Efficient Optimization Formulation Through Variable Reduction for Clustering Algorithms

Efficient Optimization Formulation Through Variable Reduction for Clustering Algorithms

Priyanka Devi Pantula (Indian Institute of Technology Hyderabad, India), Srinivas Soumitri Miriyala (Indian Institute of Technology Hyderabad, India) and Kishalay Mitra (Indian Institute of Technology Hyderabad, India)
DOI: 10.4018/978-1-5225-2990-3.ch006


Clustering based unsupervised learning methods are gaining importance in the field of data analytics, owing to their high accuracy, simple implementation and fast computation when compared with conventional supervised learning methods. Among several types of clustering techniques, those implying optimization routines are found to be more efficient. However, explosion in number of decision variables is making these algorithms computationally intensive. The authors present an efficient two stage optimization problem formulation based fuzzy clustering method which works through variable reduction approach. The membership values associated with each data point, forming the majority of decision variables are estimated as parameterized network outputs similar to ANNs. The reduction in decision variables allows the implementation of evolutionary optimization solvers to solve the multi objective optimization problem for clustering. Further the second stage optimization problem estimates the optimal number of clusters. Results with prominent case studies from literature are presented
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Data analytics is one fast growing research field owing to the availability of enormous volumes of data from processes across several engineering domains (Hair, Anderson, Babin, & Black, 2010). Say it be the calcium oscillatory signals obtained from the minute nerve cells or the process data obtained from a gigantic blast furnace, scientists are now majorly focusing on identifying a trend in data which would allow them to build data based models and perform studies such as the sensitivity analysis to better understand the system in hand (Sturn, Quackenbush, & Trajanoski, 2002). Lack of physics based models for these complex practical phenomena has further propelled the growth of this field in all domains. Among the ongoing research in data analytics, the scientific community is broadly divided into two groups – one which focuses on supervised learning of the data and the other where unsupervised learning methods are applied for pattern recognition (Last, Szczepaniak, Volkovich, & Kandel, 2006). Models like Artificial Neural Networks (ANNs), Support Vector Machines (SVMs) and so on work primarily on the methods of supervised learning (Kotsiantis, Zaharakis, & Pintelas, 2007). Cluster analysis is one classic technique which works with unsupervised learning. ANNs and SVMs learn from the given data by training the parameters such as the weights and biases. These models are often over-fitted to the data thereby losing their predictability for unseen data (Dietterich, 1995). Cluster analysis on the other hand is primarily a classification technique, where the given data points are segregated into clusters/groups with similar features (Kaufman, & Rousseeuw, 2009). It is proven to be a useful tool in several exploratory pattern recognition analysis, decision-making, data mining, document retrieval and image segmentation (Kaufman et al., 2009 and Vasant, 2016). For example, in the area of marketing research, the companies wish to divide their market into distinct groups based on the consumers with similar needs or wants so that different targeted marketing programs can be developed with the help of this knowledge. However, in many such real-world problems, the information available about the data is less and hence the decision-maker needs to make some assumptions in order to analyze the available data. Under these restrictions, the clustering methodology is particularly appropriate for the exploration of interrelationships among the data points to make a preliminary assessment of their structure.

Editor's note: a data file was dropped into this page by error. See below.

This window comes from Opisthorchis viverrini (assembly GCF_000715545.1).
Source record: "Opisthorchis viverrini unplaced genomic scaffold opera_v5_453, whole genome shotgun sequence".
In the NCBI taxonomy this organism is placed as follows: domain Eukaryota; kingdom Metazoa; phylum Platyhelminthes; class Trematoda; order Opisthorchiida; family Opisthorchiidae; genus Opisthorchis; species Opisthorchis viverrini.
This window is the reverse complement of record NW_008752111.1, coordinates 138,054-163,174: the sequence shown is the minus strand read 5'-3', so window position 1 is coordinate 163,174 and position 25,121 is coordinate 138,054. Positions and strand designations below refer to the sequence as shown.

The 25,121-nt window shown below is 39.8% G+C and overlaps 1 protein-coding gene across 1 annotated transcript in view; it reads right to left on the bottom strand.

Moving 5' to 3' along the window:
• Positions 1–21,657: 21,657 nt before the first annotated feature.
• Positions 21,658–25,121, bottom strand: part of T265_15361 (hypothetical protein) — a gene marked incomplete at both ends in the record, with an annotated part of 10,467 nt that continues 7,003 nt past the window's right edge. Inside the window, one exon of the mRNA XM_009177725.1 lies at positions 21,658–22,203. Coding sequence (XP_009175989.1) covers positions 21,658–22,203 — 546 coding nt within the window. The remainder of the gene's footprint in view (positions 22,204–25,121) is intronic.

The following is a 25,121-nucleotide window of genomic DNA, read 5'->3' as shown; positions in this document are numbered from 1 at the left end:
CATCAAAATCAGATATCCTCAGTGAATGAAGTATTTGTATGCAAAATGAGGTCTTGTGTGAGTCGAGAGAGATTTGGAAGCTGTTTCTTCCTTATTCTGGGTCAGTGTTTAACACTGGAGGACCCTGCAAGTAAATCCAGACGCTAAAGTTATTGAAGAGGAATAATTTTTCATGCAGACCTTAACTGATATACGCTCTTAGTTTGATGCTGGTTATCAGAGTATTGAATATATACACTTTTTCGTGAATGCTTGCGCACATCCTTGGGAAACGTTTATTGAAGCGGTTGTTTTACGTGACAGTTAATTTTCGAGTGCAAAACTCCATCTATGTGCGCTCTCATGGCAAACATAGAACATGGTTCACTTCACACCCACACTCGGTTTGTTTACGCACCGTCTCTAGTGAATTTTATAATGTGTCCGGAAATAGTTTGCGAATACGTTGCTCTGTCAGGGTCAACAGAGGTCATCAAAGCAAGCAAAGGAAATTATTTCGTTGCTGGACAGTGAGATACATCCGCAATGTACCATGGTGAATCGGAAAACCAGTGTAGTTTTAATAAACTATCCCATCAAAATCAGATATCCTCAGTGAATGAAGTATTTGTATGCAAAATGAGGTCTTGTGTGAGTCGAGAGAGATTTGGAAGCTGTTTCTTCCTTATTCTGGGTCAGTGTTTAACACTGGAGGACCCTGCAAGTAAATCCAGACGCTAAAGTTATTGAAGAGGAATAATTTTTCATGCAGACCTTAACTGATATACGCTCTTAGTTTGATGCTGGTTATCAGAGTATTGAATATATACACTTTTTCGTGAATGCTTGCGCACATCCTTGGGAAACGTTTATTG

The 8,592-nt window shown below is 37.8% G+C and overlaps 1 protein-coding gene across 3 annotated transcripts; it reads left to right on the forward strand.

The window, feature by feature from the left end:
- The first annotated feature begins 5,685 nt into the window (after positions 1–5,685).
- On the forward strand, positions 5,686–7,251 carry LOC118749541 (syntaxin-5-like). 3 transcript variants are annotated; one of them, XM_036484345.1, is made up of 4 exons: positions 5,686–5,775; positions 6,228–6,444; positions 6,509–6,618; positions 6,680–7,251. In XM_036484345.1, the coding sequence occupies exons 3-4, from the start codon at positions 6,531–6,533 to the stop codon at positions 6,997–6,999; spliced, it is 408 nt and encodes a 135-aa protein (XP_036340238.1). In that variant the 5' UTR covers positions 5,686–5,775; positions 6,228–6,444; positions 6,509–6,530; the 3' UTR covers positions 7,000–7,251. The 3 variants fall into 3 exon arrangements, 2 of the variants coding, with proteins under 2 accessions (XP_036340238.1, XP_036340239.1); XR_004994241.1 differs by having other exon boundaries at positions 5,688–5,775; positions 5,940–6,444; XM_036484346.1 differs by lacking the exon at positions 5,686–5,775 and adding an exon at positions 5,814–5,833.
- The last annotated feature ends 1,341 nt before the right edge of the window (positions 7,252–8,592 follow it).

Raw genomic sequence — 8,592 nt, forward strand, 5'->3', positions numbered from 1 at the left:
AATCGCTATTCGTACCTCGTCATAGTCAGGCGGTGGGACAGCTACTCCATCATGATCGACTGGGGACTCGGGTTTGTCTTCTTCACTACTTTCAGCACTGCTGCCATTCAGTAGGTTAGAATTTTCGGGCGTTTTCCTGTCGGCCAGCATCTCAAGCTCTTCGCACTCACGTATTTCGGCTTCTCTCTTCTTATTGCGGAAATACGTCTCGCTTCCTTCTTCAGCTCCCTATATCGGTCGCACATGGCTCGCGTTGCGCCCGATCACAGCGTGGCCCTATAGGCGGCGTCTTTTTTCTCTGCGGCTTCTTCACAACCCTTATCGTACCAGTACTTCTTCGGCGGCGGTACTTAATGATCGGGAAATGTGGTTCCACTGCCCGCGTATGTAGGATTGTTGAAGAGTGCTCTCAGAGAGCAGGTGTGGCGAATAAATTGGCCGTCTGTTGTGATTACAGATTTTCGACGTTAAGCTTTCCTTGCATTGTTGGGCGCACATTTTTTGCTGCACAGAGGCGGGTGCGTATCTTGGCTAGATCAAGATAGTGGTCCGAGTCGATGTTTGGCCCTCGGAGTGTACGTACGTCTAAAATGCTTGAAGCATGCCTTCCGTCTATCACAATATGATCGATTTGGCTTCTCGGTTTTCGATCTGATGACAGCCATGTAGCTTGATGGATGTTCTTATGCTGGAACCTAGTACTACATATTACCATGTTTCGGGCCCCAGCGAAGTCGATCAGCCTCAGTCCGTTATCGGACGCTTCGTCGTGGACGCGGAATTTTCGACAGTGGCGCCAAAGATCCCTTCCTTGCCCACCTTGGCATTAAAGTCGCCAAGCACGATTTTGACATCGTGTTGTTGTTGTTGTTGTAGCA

Whatever be the method of learning implemented in all the supervised and unsupervised techniques, in most cases, they all end up solving a Non-Linear Programming (NLP) problem, which necessitates a robust optimization solver (Jain, 2010). In this chapter, the authors focus on significance of optimization solvers implemented to solve the NLP problem emerging from the unsupervised learning through cluster analysis focusing mainly on fuzzy clustering methods. The authors have selected Fuzzy based clustering methods due to the severe amount of complexity present in NLP problem and extreme difficulty caused by the explosion of decision variable space (Yang, 1993). Many fuzzy clustering algorithms such as FCM, PCM, FPCM and so on are based on the idea of optimizing an objective function. Usually, this objective function depends on the (i) distance between the cluster centers and data points and (ii) weighted membership degrees. By taking the first derivative of the objective function with respect to the cluster parameters, one obtains the necessary conditions for the objective function to have an optimum. These conditions are then applied in an iteration procedure for obtaining the optimum cluster parameters (Nayak, Naik, & Beher, 2015). This requires the objective function to be differentiable and the iteration procedure can be computationally efficient only if the derived conditions lead to explicit equations for the cluster parameters. The set of cluster parameters, that determine the size and the shape of a cluster, depends on the specific application field. In this chapter, main focus is laid on fuzzy clustering which serves as an explorative data analysis method, especially for unsupervised classification tasks, techniques for rule extraction (for instance for fuzzy controllers) (Vasant, 2013) and shell clustering algorithms (Klawonn, Kruse, & Winkler, 2015), that are designed for boundary detection in image recognition. Unfortunately, in many cases the restrictions that are enforced on the cluster parameters to be able to derive the iteration procedure are too narrow and exclude a lot of interesting possibilities. Thus it is desirable to have an alternative optimization technique that allows for more freedom in the choice of the cluster parameters.